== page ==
This pepper spray will ring your friends as you crush attackers • TechCrunch

This pepper spray will ring your friends as you crush attackers • TechCrunch

This pepper spray will ring your friends as you crush attackers • TechCrunch

From the “I’m not sure it’s a good idea” desk at CES in Las Vegas comes 444. The startup is planning to combine pepper spray with electronics in the early stages so friends of a potential attack victim can be notified when We had to apply a defensive spray to get out out of trouble. The company is the brainchild of Logan Nash and Matt Rogan, who met at the University of Michigan and started developing the technology nine months ago.

“We named the company 444 because our target market is female students aged 18 to 24. Angel numbers are a very popular trend these days. A 444 is an angel number that stands for protection,” Logan says in an interview with TechCrunch. “We’re a self-defense company, so the name fits very well with our company and our self-defense mission.”

The company is at a very early stage of development; the prototype he showed at CES was a 3D printed prototype and an early PCB prototype – so far more proof of concept than actual product. The ultimate plan is to include a pepper spray spray and a Bluetooth transmitter that connects to your phone. If the pepper spray is fired, the device sends a signal to the potential victim’s phone, which then sends a message along with the current location to several pre-defined phone numbers.

A spicy getaway

“I see all these women carrying pepper spray. They are usually large, pink and bulky. They’re just pieces of plastic that just end up in your backpack or purse. In times of emergency, they can’t do it in time,” says Logan, explaining that they designed a clip that makes it easy to carry it in an accessible place. “The clip attaches directly to the wearer, whether it’s a sports bra if you’re going for a run or a belt if you’re just walking around campus. So no matter what, it’s at your fingertips, and you don’t have to fumble around to find yourself in danger. When they activate their device, not only will they have six to nine seconds of spray time, but their current location will also be sent to up to 10 contacts of their choice via an app installed on their phone.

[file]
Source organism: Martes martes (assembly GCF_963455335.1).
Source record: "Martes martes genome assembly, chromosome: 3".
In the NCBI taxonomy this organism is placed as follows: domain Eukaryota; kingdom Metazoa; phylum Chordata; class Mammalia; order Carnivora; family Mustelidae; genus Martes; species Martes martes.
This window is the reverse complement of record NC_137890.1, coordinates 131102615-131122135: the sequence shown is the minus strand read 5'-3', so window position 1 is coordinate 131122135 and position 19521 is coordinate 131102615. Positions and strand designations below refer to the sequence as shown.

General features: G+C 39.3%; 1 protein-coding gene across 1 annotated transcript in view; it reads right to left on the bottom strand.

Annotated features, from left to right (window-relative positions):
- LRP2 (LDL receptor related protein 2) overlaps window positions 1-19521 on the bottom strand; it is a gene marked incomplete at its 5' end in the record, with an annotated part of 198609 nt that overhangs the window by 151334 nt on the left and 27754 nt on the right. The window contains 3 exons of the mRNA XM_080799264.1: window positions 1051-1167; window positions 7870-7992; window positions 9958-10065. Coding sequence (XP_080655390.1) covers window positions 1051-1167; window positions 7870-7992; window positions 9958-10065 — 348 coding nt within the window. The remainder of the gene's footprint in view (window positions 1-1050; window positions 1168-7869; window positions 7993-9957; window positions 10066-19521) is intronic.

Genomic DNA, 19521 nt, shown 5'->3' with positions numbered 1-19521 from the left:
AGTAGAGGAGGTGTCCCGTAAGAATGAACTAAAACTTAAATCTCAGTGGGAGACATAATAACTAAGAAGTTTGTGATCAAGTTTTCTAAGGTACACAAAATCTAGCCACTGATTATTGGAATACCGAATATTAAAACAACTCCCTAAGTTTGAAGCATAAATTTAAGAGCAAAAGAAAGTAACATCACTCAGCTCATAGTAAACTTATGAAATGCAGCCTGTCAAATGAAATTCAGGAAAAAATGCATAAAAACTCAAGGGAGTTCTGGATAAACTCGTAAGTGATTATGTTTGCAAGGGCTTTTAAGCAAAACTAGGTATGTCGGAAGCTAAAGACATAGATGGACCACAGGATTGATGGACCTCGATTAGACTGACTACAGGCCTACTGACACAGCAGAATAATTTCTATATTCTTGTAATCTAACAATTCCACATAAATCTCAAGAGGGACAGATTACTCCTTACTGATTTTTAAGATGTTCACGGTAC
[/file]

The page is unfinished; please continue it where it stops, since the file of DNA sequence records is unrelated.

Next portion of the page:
The company believes this second line of defense – texting contacts – is very important and says it interviews customers to back it up. The target price for the device is around $35 per unit. That’s a lot cheaper than, say, trendy Flare bracelets, but a lot more expensive than the $7 Amazon charges for the big, pink, and bulky pepper sprays the company replaces.

Is it defensible?

We were a little curious about the two men at the helm of a company aimed at women, but the founder says he sees no conflict.

“INWe went through a program called iCOR at the University of Michigan that lasted three to four months. Each of us interviewed about 15 of our target audience each week and asked them what they liked and what they didn’t, why they use self-defense, why they don’t use self-defense,” says Logan, dismissing the question of whether adding a woman or two to the founding team would make a difference. meaning. “We asked them if they were looking at their current location and if they were tracking each other, things like that. Our company and product have been shaped by this work of discovering customers.”

Far be it from discouraging a few young entrepreneurs from following their dreams, but given that smartphones are starting to have more and more sophisticated emergency response measures built into them, I wonder if there really is room for this product in the market – doubly so given that there are no it can communicate with emergency services or friends on its own, but must be connected via Bluetooth to a smartphone.

As a 6ft 4cm former cop trained in the martial arts, I’m willing to admit that in this case it’s possible I was blindsided by privilege, so perhaps take my critique with a handful of sodium chloride. Having said that, all I know about self-defense screams “don’t complicate it.” A $7 canister of pepper spray in one hand and a phone in the other seem more reliable than a solution that presents 444 with a vision of a safer future.

Read more about CES 2023 at TechCrunch

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